By Adrienne Wallace, Ph.D.
When I was just a little seedling in undergraduate studies, I recall writing a thank you note to a professional after she spoke to my fundamentals of public relations class. What was so shocking about that note was that I actually got a note back! However, to my horror, instead of being inspiring or challenging, it was openly hostile and threatening. In this note, she called me “overly emotional” and “saccharine,” essentially calling me a kiss ass! I was afraid I blew it by simply extending gratitude to her for taking time to visit my class.
What I didn’t understand exactly then, but now understand, was that I was looking for a mentor in this woman. I was trying to express gratitude for her time in an attempt to develop a relationship with her, but boy was I barking up the wrong tree. She was conveying to me that my gratitude was a “weakness,” and I frankly couldn’t disagree more. I knew in my heart and my bones that this “professional” was wrong on so many levels. This interaction made me first cry, but then it made me angry, and then I became determined to do better for others than this woman did for me.
So why do I do it? Why spend thousands of hours a year mentoring young people?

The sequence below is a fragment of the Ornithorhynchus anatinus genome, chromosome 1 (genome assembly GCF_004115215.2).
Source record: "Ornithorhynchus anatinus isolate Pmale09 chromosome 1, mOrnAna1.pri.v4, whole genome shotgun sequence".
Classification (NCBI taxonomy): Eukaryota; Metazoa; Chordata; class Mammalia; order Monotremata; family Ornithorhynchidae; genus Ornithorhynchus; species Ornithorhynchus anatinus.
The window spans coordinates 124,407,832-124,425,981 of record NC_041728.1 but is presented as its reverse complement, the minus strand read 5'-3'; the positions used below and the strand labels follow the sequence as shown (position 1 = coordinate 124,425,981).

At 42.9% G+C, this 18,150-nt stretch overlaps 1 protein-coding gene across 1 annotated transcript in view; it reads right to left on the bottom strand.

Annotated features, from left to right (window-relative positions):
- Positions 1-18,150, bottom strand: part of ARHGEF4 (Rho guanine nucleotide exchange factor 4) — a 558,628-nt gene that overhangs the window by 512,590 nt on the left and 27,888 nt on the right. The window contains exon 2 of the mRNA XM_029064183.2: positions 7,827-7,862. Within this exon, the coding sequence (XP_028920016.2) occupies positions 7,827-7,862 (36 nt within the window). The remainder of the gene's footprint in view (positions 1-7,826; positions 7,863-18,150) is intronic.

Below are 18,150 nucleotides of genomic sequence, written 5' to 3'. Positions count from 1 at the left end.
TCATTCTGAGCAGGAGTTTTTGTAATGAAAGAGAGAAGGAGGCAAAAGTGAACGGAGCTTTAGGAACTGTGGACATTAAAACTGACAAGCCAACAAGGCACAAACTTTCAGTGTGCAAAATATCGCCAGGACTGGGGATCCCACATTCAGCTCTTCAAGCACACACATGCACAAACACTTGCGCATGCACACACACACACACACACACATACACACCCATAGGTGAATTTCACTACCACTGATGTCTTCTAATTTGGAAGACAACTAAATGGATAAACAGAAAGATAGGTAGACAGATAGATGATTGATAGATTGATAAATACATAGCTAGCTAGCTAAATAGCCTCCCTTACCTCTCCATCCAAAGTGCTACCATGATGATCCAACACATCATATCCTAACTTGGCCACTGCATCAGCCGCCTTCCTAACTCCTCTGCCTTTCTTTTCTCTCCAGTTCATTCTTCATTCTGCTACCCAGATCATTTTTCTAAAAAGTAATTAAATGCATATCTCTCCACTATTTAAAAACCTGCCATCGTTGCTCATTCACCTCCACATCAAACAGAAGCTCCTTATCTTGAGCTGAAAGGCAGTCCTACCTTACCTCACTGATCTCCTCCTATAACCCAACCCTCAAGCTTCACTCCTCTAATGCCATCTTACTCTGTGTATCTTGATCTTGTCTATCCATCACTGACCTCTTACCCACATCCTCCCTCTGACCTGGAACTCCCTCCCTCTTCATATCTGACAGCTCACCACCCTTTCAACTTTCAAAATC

Gratitude drives me to mentor others.
Despite people sometimes believing the contrary, no one “makes it” in this life without the help of others. I feel that if I can demonstrate gratitude and inspire gratitude in others in the early stages of young pro careers, and that personal interactions, even the early or beginning ones (like the kind needed for networking) can be less intimidating and, dare I say it, even fun. By creating an environment where kindness chokes out the darkness, the playing field can be somewhat leveled to the point where we can all engage in meaningful, thoughtful and mutually beneficial ways. We shouldn’t be cutting each other down (and women know how to cut the deepest, don’t they?). The truth is we need each other, and if you cannot mentor positive interactions and coach sound professional development, then get out of the way. The rest of us have a world to inspire.
Maintaining relevancy drives me to mentor others.
Nothing keeps you as fresh in a profession than having meaningful dialogue with folks who are different from you. The longer I’m a professor the further away from the current college-going generation I get (for the most part). In order to be a better practitioner I need to know what’s coming down the pipe. In order to be a better connector in the classroom, I need to know what drives, moves or scares my students. In order to help fight injustice in the workplace, I need to understand how other people think. And so on. My thoughts are a result of my personal experiences, and they are not the only experiences. Exposing myself to the issues of others helps me becomes a more empathetic professor and professional.
Building and maintaining a network drives me to mentor others.